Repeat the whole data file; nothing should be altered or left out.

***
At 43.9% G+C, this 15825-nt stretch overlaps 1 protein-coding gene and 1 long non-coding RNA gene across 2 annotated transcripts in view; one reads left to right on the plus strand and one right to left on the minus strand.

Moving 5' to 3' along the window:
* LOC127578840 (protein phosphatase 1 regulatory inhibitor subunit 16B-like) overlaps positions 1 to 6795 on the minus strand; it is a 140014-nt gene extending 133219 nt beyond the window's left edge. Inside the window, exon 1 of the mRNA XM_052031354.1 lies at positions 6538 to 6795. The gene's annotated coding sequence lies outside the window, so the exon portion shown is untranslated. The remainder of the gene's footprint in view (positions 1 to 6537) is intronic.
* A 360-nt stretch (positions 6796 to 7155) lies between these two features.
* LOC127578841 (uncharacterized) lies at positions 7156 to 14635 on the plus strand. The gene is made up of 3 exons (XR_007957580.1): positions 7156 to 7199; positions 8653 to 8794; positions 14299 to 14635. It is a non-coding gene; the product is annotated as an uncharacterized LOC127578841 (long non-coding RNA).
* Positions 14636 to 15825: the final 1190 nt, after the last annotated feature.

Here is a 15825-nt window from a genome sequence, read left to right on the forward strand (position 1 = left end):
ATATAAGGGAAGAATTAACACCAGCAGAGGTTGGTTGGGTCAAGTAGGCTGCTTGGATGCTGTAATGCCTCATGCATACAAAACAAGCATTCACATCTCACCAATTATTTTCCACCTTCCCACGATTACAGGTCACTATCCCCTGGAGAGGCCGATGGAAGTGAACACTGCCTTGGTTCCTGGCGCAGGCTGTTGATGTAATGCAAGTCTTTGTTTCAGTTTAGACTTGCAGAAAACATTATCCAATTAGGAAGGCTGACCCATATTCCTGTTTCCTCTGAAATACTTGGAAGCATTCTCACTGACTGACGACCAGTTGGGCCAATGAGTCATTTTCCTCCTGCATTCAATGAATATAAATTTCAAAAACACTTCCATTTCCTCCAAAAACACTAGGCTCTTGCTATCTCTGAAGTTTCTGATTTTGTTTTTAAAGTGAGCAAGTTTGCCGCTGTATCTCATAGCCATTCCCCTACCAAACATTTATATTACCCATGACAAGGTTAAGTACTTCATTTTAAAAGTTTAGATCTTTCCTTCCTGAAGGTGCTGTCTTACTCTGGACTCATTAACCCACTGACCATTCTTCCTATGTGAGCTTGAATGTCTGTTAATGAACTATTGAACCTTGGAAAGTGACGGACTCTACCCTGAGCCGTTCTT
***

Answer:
At 43.9% G+C, this 15825-nt stretch overlaps 1 protein-coding gene and 1 long non-coding RNA gene across 2 annotated transcripts in view; one reads left to right on the plus strand and one right to left on the minus strand.

Moving 5' to 3' along the window:
* LOC127578840 (protein phosphatase 1 regulatory inhibitor subunit 16B-like) overlaps positions 1 to 6795 on the minus strand; it is a 140014-nt gene extending 133219 nt beyond the window's left edge. Inside the window, exon 1 of the mRNA XM_052031354.1 lies at positions 6538 to 6795. The gene's annotated coding sequence lies outside the window, so the exon portion shown is untranslated. The remainder of the gene's footprint in view (positions 1 to 6537) is intronic.
* A 360-nt stretch (positions 6796 to 7155) lies between these two features.
* LOC127578841 (uncharacterized) lies at positions 7156 to 14635 on the plus strand. The gene is made up of 3 exons (XR_007957580.1): positions 7156 to 7199; positions 8653 to 8794; positions 14299 to 14635. It is a non-coding gene; the product is annotated as an uncharacterized LOC127578841 (long non-coding RNA).
* Positions 14636 to 15825: the final 1190 nt, after the last annotated feature.

Here is a 15825-nt window from a genome sequence, read left to right on the forward strand (position 1 = left end):
ATATAAGGGAAGAATTAACACCAGCAGAGGTTGGTTGGGTCAAGTAGGCTGCTTGGATGCTGTAATGCCTCATGCATACAAAACAAGCATTCACATCTCACCAATTATTTTCCACCTTCCCACGATTACAGGTCACTATCCCCTGGAGAGGCCGATGGAAGTGAACACTGCCTTGGTTCCTGGCGCAGGCTGTTGATGTAATGCAAGTCTTTGTTTCAGTTTAGACTTGCAGAAAACATTATCCAATTAGGAAGGCTGACCCATATTCCTGTTTCCTCTGAAATACTTGGAAGCATTCTCACTGACTGACGACCAGTTGGGCCAATGAGTCATTTTCCTCCTGCATTCAATGAATATAAATTTCAAAAACACTTCCATTTCCTCCAAAAACACTAGGCTCTTGCTATCTCTGAAGTTTCTGATTTTGTTTTTAAAGTGAGCAAGTTTGCCGCTGTATCTCATAGCCATTCCCCTACCAAACATTTATATTACCCATGACAAGGTTAAGTACTTCATTTTAAAAGTTTAGATCTTTCCTTCCTGAAGGTGCTGTCTTACTCTGGACTCATTAACCCACTGACCATTCTTCCTATGTGAGCTTGAATGTCTGTTAATGAACTATTGAACCTTGGAAAGTGACGGACTCTACCCTGAGCCGTTCTT